Figure 7
figure 7

Measurements of extension from the liquid and dried Sundew adhesive. A) Attachment of the cantilever to the surface of the liquid adhesive. B) Horizontal extension of the liquid adhesive achieved by manually moving the cantilever in the X-direction with the stage controls. C) Force curve generated on a bare silicon wafer with an extension of 49.2 nm. In both force curves, the blue line is the approach curve, while the red line is the retraction curve. D) Force curve from the Sundew scaffold shows the extension length of 320.6 nm.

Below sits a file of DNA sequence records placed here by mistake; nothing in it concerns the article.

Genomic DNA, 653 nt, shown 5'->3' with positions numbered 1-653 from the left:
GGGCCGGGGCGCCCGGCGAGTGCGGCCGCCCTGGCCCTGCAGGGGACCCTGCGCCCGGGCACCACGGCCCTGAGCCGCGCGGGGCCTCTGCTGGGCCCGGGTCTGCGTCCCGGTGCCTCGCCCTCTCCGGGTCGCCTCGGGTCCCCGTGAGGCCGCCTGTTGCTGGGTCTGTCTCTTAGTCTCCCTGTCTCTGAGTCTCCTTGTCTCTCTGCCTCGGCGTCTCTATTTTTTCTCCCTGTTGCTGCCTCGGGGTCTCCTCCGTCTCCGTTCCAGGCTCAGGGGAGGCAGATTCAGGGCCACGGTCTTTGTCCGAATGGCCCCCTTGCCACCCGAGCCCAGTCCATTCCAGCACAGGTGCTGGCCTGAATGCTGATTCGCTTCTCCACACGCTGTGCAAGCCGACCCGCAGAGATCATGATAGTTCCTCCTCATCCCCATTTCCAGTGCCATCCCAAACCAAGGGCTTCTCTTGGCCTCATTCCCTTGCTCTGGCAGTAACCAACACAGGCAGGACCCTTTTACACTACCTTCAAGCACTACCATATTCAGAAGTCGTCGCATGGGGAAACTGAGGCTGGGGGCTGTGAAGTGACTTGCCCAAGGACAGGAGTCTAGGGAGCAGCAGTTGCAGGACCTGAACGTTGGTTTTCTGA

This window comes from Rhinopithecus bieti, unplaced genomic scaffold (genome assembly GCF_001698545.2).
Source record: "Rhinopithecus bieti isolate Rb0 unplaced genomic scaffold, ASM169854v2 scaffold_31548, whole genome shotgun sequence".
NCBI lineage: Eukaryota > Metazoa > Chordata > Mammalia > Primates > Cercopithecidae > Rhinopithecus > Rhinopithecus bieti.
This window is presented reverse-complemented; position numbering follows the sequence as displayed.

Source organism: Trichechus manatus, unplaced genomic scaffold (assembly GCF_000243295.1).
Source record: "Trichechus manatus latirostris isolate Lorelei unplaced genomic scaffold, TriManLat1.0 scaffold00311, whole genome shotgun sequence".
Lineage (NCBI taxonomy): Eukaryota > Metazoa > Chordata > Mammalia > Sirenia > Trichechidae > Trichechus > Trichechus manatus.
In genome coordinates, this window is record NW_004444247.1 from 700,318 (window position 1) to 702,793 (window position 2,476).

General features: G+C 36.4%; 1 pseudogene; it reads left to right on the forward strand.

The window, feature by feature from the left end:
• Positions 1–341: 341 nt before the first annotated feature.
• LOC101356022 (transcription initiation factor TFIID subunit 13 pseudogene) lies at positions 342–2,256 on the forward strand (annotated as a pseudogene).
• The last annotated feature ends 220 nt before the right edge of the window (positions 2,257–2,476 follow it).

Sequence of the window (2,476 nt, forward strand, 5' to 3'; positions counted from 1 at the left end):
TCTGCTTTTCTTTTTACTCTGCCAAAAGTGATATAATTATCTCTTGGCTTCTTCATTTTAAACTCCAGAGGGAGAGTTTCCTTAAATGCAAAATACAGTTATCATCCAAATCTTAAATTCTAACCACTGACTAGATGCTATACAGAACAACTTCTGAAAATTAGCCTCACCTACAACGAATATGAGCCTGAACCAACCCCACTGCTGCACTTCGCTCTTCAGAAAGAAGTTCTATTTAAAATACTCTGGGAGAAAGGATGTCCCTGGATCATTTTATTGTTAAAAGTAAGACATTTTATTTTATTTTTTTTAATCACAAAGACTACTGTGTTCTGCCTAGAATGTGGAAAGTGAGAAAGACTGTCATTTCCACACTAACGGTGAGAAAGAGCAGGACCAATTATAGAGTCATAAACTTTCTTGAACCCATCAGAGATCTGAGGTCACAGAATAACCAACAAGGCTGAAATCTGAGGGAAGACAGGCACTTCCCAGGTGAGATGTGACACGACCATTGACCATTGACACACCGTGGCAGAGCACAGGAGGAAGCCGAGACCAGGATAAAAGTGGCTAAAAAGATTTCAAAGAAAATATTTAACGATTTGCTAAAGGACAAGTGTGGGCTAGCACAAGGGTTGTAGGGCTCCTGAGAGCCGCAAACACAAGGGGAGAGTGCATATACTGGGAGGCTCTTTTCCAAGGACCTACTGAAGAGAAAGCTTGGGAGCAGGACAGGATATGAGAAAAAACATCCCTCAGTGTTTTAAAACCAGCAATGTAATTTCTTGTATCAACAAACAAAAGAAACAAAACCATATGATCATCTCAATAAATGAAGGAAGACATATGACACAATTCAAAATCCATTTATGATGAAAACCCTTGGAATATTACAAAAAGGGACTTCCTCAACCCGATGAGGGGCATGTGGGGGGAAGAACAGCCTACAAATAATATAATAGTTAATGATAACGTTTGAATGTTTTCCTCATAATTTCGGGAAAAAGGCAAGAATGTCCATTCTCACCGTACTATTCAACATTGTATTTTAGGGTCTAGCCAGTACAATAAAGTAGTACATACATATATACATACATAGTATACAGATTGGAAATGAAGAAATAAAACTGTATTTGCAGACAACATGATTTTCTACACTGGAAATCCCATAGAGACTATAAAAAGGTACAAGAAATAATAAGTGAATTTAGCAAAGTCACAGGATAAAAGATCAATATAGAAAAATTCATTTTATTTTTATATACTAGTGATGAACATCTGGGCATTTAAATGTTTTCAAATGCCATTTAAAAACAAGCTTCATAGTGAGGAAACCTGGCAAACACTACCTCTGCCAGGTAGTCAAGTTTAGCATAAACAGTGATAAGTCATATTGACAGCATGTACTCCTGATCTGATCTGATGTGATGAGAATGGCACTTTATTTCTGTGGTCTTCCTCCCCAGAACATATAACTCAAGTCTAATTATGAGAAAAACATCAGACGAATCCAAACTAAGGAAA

To investigate whether the elastic properties were maintained from the liquid to the dried adhesive, force versus distance curves were generated on the dried adhesive. Since the adhesive was completely dried before conducting the AFM studies, there was no adhesive force observed from the network of nanofibers when compared to the bare silicon surface. However, as seen in Figures 7C-D, there was a significant increase in extension length. The extension from the dried adhesive was 320.6 nm, while the extension from the bare silicon surface was less than 49.2 nm. Similarly, the adhesive showed significant deformation compared to the bare silicon wafer. It is important to point out that the AFM experiments indicated that the dried adhesive adhered to the silicon wafer, and could not be removed using sharp probes in contact mode with fast scanning speeds (> 3 ln/s) and a negative setpoint. It is believed that a curing process takes place during drying that forms a strong bond between the adhesive and the substrate surface. This phenomenon is common for many epoxies, glues, and adhesives, where drying or chemical modification of a liquid adhesive often leads to the formation of tight bonding between the dried adhesive and the contact surface [2630]. The stability of the dried adhesive on the surface, combined with the non-toxic components of the adhesive (salts, polysaccharide, and organic nanoparticles), and the porous network structure of the nanofibers, led to the hypothesis that the network could be used for applications in tissue engineering and wound healing.